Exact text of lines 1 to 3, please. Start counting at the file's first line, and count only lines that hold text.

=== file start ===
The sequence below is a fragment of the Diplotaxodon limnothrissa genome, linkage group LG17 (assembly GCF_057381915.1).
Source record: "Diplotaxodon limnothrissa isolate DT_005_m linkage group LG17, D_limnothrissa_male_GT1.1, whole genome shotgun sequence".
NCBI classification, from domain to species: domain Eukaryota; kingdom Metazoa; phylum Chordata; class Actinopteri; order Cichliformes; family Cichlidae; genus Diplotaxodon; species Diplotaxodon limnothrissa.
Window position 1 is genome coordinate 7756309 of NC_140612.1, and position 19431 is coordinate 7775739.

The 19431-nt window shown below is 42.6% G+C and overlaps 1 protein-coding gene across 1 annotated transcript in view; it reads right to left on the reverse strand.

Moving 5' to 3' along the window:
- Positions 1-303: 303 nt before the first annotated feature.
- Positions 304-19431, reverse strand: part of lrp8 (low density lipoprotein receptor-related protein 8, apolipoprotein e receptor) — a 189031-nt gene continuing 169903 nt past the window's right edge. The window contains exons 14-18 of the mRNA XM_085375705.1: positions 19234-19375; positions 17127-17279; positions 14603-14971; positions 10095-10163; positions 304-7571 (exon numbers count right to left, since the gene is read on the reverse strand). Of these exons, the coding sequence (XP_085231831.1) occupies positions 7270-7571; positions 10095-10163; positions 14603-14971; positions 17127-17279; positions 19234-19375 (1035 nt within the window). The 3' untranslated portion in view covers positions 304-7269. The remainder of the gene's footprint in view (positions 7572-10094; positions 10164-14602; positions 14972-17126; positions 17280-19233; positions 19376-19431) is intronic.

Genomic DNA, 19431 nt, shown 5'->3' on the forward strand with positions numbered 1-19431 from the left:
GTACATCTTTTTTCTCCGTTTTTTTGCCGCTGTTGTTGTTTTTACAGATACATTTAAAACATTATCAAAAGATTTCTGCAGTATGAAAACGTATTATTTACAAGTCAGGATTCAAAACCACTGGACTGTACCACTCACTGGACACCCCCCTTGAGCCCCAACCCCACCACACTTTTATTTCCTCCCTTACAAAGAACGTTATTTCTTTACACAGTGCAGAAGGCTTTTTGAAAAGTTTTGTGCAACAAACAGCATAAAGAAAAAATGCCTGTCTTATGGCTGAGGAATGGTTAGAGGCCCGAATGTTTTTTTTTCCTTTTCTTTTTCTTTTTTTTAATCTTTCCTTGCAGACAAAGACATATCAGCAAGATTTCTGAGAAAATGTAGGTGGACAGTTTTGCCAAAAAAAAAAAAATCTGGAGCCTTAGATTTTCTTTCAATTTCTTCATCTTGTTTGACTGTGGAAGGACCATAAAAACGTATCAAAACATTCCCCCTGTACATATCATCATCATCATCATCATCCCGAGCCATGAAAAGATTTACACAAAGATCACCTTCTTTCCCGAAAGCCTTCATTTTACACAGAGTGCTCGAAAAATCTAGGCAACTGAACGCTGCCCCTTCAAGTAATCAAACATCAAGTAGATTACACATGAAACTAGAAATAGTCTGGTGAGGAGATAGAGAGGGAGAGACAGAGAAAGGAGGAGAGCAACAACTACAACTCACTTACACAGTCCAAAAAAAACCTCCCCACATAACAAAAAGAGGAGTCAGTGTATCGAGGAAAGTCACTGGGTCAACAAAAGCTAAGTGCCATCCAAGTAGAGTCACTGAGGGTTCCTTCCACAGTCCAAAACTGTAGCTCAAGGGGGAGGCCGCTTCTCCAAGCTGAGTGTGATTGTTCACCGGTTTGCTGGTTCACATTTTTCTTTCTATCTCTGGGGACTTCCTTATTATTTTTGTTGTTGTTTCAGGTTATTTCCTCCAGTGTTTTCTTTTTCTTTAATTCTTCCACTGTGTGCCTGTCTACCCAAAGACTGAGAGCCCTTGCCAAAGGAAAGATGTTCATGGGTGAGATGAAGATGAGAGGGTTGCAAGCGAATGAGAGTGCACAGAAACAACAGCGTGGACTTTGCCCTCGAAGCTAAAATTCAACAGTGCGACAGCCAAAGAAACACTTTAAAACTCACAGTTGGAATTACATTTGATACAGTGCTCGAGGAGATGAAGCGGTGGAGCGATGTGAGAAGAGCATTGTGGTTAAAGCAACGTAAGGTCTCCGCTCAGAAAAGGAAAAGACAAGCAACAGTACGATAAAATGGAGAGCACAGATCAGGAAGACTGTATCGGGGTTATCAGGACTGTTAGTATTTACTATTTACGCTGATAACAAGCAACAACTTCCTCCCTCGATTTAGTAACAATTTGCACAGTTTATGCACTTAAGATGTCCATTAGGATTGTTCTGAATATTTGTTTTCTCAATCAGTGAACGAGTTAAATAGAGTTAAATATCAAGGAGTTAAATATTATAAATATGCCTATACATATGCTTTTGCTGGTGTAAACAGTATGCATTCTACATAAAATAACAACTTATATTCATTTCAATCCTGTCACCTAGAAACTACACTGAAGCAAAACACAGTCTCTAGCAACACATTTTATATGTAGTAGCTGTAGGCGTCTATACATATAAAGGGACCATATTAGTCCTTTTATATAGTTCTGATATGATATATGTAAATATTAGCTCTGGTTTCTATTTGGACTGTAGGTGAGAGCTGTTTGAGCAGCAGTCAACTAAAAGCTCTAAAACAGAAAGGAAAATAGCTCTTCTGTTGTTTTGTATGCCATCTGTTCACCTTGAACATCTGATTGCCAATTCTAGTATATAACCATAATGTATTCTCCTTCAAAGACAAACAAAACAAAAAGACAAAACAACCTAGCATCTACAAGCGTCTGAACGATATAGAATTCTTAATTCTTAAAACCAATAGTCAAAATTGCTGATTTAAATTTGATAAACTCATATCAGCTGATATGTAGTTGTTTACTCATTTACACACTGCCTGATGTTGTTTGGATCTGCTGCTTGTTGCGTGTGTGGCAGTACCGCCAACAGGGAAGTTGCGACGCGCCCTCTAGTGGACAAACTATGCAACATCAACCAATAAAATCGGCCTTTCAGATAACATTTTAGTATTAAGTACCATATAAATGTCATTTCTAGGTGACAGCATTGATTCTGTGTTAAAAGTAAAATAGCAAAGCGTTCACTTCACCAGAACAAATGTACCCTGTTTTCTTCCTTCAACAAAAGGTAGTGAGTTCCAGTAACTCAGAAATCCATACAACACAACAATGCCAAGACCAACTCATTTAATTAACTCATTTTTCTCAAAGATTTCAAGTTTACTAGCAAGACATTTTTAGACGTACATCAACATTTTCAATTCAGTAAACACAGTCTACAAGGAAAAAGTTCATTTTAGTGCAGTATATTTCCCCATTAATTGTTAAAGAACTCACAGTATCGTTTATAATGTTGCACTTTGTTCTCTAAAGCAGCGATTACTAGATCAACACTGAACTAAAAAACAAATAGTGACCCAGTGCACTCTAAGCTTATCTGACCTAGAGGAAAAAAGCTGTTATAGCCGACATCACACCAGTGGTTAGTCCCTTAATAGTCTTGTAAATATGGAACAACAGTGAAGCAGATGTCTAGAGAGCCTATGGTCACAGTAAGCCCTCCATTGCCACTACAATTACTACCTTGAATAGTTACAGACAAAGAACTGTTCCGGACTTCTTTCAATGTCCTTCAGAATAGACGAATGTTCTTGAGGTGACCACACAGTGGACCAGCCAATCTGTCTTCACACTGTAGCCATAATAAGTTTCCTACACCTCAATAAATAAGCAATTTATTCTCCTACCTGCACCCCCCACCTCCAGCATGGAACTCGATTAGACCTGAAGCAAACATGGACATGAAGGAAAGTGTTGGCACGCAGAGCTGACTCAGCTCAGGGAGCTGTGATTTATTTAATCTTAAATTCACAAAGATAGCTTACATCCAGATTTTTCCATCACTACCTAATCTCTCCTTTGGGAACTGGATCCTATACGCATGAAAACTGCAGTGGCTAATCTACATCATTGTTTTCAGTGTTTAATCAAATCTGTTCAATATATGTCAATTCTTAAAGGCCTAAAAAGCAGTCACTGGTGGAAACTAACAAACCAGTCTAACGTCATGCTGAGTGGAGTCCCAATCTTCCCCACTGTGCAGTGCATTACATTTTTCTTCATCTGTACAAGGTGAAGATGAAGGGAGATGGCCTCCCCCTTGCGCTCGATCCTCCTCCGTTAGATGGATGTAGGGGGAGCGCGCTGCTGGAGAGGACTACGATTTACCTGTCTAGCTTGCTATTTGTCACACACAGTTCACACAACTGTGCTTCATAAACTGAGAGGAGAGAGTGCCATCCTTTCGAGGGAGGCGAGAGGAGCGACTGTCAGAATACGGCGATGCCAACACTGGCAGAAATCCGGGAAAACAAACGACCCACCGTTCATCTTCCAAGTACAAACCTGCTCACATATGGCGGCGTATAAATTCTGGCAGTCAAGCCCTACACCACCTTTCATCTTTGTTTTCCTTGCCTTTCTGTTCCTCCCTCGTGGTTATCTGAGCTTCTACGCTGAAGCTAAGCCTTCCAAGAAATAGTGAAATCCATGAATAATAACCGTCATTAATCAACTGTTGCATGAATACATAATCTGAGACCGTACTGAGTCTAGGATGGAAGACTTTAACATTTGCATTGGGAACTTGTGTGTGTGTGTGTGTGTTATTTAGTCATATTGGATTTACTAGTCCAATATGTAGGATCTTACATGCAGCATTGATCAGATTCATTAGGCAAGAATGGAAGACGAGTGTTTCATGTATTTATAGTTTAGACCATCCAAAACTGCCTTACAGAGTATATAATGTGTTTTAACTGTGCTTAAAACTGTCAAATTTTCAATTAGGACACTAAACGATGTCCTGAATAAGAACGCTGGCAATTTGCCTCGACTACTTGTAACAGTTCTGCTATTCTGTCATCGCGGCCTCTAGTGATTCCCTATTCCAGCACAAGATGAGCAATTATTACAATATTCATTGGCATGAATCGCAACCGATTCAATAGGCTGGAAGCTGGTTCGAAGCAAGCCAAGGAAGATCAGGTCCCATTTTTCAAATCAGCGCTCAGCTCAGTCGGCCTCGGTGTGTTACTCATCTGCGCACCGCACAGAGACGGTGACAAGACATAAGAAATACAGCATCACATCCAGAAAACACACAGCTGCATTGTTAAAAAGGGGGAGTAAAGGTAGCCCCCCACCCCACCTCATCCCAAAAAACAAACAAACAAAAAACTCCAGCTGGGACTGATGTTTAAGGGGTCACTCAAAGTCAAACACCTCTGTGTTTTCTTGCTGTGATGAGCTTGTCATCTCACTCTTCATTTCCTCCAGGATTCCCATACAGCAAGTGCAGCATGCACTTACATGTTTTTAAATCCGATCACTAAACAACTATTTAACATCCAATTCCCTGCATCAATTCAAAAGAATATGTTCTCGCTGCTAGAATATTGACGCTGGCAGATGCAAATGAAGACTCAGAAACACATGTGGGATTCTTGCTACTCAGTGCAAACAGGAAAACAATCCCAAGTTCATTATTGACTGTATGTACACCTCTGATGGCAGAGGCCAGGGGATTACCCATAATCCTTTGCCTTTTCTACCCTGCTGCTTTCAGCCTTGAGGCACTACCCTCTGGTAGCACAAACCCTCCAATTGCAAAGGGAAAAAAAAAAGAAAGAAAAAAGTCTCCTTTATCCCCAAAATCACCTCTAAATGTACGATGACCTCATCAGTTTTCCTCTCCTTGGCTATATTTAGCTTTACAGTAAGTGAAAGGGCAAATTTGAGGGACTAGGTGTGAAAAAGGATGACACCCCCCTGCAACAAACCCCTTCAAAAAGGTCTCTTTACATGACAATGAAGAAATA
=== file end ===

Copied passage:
The sequence below is a fragment of the Diplotaxodon limnothrissa genome, linkage group LG17 (assembly GCF_057381915.1).
Source record: "Diplotaxodon limnothrissa isolate DT_005_m linkage group LG17, D_limnothrissa_male_GT1.1, whole genome shotgun sequence".
NCBI classification, from domain to species: domain Eukaryota; kingdom Metazoa; phylum Chordata; class Actinopteri; order Cichliformes; family Cichlidae; genus Diplotaxodon; species Diplotaxodon limnothrissa.